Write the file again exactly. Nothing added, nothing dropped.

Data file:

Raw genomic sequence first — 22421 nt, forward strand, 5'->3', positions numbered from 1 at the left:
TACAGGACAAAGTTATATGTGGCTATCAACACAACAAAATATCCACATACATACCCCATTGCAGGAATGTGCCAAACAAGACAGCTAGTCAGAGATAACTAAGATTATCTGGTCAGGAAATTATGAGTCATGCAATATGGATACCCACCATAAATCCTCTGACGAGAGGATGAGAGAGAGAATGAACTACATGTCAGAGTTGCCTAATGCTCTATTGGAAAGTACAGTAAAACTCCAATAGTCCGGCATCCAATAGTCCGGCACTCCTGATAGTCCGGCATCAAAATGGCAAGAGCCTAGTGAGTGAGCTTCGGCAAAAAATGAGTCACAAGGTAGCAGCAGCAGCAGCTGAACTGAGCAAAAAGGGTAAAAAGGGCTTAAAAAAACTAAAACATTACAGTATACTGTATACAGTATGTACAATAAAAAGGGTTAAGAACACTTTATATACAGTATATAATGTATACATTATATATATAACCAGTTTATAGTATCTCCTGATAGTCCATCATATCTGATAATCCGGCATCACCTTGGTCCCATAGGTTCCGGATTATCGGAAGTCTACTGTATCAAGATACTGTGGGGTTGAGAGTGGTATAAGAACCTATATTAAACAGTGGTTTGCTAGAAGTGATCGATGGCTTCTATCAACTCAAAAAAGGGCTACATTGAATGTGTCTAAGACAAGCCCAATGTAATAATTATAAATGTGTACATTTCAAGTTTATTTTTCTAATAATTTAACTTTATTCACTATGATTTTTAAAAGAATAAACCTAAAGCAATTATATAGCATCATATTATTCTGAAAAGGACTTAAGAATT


Raw genomic sequence first — 22421 nt, forward strand, 5'->3', positions numbered from 1 at the left:
TACAGGACAAAGTTATATGTGGCTATCAACACAACAAAATATCCACATACATACCCCATTGCAGGAATGTGCCAAACAAGACAGCTAGTCAGAGATAACTAAGATTATCTGGTCAGGAAATTATGAGTCATGCAATATGGATACCCACCATAAATCCTCTGACGAGAGGATGAGAGAGAGAATGAACTACATGTCAGAGTTGCCTAATGCTCTATTGGAAAGTACAGTAAAACTCCAATAGTCCGGCATCCAATAGTCCGGCACTCCTGATAGTCCGGCATCAAAATGGCAAGAGCCTAGTGAGTGAGCTTCGGCAAAAAATGAGTCACAAGGTAGCAGCAGCAGCAGCTGAACTGAGCAAAAAGGGTAAAAAGGGCTTAAAAAAACTAAAACATTACAGTATACTGTATACAGTATGTACAATAAAAAGGGTTAAGAACACTTTATATACAGTATATAATGTATACATTATATATATAACCAGTTTATAGTATCTCCTGATAGTCCATCATATCTGATAATCCGGCATCACCTTGGTCCCATAGGTTCCGGATTATCGGAAGTCTACTGTATCAAGATACTGTGGGGTTGAGAGTGGTATAAGAACCTATATTAAACAGTGGTTTGCTAGAAGTGATCGATGGCTTCTATCAACTCAAAAAAGGGCTACATTGAATGTGTCTAAGACAAGCCCAATGTAATAATTATAAATGTGTACATTTCAAGTTTATTTTTCTAATAATTTAACTTTATTCACTATGATTTTTAAAAGAATAAACCTAAAGCAATTATATAGCATCATATTATTCTGAAAAGGACTTAAGAATT